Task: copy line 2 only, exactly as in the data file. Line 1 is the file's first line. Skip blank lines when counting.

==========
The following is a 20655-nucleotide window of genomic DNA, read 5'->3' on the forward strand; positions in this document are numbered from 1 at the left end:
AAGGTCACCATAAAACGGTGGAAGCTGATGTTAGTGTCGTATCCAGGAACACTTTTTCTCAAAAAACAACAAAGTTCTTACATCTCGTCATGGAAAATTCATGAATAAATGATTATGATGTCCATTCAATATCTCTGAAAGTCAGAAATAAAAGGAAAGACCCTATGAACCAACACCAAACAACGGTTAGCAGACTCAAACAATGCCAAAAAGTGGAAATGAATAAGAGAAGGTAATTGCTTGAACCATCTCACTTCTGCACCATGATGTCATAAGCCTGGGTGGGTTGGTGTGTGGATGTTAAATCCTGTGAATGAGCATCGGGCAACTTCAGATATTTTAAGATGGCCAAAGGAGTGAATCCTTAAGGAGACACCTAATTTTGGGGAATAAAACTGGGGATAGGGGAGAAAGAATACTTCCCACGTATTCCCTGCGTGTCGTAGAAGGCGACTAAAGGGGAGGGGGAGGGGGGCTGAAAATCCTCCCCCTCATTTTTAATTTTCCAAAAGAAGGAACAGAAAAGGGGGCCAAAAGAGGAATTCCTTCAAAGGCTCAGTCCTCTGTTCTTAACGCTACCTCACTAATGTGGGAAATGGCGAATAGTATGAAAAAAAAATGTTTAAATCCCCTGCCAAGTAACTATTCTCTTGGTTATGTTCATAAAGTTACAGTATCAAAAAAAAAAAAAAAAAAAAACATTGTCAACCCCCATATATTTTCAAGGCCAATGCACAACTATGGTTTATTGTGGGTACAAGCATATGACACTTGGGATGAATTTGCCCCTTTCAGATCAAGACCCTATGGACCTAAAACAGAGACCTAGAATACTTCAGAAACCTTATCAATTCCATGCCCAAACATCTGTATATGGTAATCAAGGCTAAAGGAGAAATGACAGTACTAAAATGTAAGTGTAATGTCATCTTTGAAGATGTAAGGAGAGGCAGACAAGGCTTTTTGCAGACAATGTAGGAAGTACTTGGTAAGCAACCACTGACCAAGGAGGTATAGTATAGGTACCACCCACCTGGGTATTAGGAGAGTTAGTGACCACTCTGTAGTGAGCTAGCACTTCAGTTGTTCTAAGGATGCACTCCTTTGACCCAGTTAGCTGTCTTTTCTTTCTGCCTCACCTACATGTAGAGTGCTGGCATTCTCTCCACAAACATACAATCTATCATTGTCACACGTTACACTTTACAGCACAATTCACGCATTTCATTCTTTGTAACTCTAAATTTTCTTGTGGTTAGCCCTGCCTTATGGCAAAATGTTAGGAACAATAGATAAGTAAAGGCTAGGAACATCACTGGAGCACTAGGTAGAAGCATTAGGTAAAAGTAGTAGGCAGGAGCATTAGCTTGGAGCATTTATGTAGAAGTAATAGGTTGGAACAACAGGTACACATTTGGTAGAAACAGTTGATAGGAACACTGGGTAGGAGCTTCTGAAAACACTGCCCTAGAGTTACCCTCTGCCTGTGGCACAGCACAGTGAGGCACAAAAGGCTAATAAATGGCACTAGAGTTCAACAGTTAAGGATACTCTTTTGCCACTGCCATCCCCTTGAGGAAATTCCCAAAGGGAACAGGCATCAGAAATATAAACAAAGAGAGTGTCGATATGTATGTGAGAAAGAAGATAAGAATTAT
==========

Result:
AAGGTCACCATAAAACGGTGGAAGCTGATGTTAGTGTCGTATCCAGGAACACTTTTTCTCAAAAAACAACAAAGTTCTTACATCTCGTCATGGAAAATTCATGAATAAATGATTATGATGTCCATTCAATATCTCTGAAAGTCAGAAATAAAAGGAAAGACCCTATGAACCAACACCAAACAACGGTTAGCAGACTCAAACAATGCCAAAAAGTGGAAATGAATAAGAGAAGGTAATTGCTTGAACCATCTCACTTCTGCACCATGATGTCATAAGCCTGGGTGGGTTGGTGTGTGGATGTTAAATCCTGTGAATGAGCATCGGGCAACTTCAGATATTTTAAGATGGCCAAAGGAGTGAATCCTTAAGGAGACACCTAATTTTGGGGAATAAAACTGGGGATAGGGGAGAAAGAATACTTCCCACGTATTCCCTGCGTGTCGTAGAAGGCGACTAAAGGGGAGGGGGAGGGGGGCTGAAAATCCTCCCCCTCATTTTTAATTTTCCAAAAGAAGGAACAGAAAAGGGGGCCAAAAGAGGAATTCCTTCAAAGGCTCAGTCCTCTGTTCTTAACGCTACCTCACTAATGTGGGAAATGGCGAATAGTATGAAAAAAAAATGTTTAAATCCCCTGCCAAGTAACTATTCTCTTGGTTATGTTCATAAAGTTACAGTATCAAAAAAAAAAAAAAAAAAAAACATTGTCAACCCCCATATATTTTCAAGGCCAATGCACAACTATGGTTTATTGTGGGTACAAGCATATGACACTTGGGATGAATTTGCCCCTTTCAGATCAAGACCCTATGGACCTAAAACAGAGACCTAGAATACTTCAGAAACCTTATCAATTCCATGCCCAAACATCTGTATATGGTAATCAAGGCTAAAGGAGAAATGACAGTACTAAAATGTAAGTGTAATGTCATCTTTGAAGATGTAAGGAGAGGCAGACAAGGCTTTTTGCAGACAATGTAGGAAGTACTTGGTAAGCAACCACTGACCAAGGAGGTATAGTATAGGTACCACCCACCTGGGTATTAGGAGAGTTAGTGACCACTCTGTAGTGAGCTAGCACTTCAGTTGTTCTAAGGATGCACTCCTTTGACCCAGTTAGCTGTCTTTTCTTTCTGCCTCACCTACATGTAGAGTGCTGGCATTCTCTCCACAAACATACAATCTATCATTGTCACACGTTACACTTTACAGCACAATTCACGCATTTCATTCTTTGTAACTCTAAATTTTCTTGTGGTTAGCCCTGCCTTATGGCAAAATGTTAGGAACAATAGATAAGTAAAGGCTAGGAACATCACTGGAGCACTAGGTAGAAGCATTAGGTAAAAGTAGTAGGCAGGAGCATTAGCTTGGAGCATTTATGTAGAAGTAATAGGTTGGAACAACAGGTACACATTTGGTAGAAACAGTTGATAGGAACACTGGGTAGGAGCTTCTGAAAACACTGCCCTAGAGTTACCCTCTGCCTGTGGCACAGCACAGTGAGGCACAAAAGGCTAATAAATGGCACTAGAGTTCAACAGTTAAGGATACTCTTTTGCCACTGCCATCCCCTTGAGGAAATTCCCAAAGGGAACAGGCATCAGAAATATAAACAAAGAGAGTGTCGATATGTATGTGAGAAAGAAGATAAGAATTAT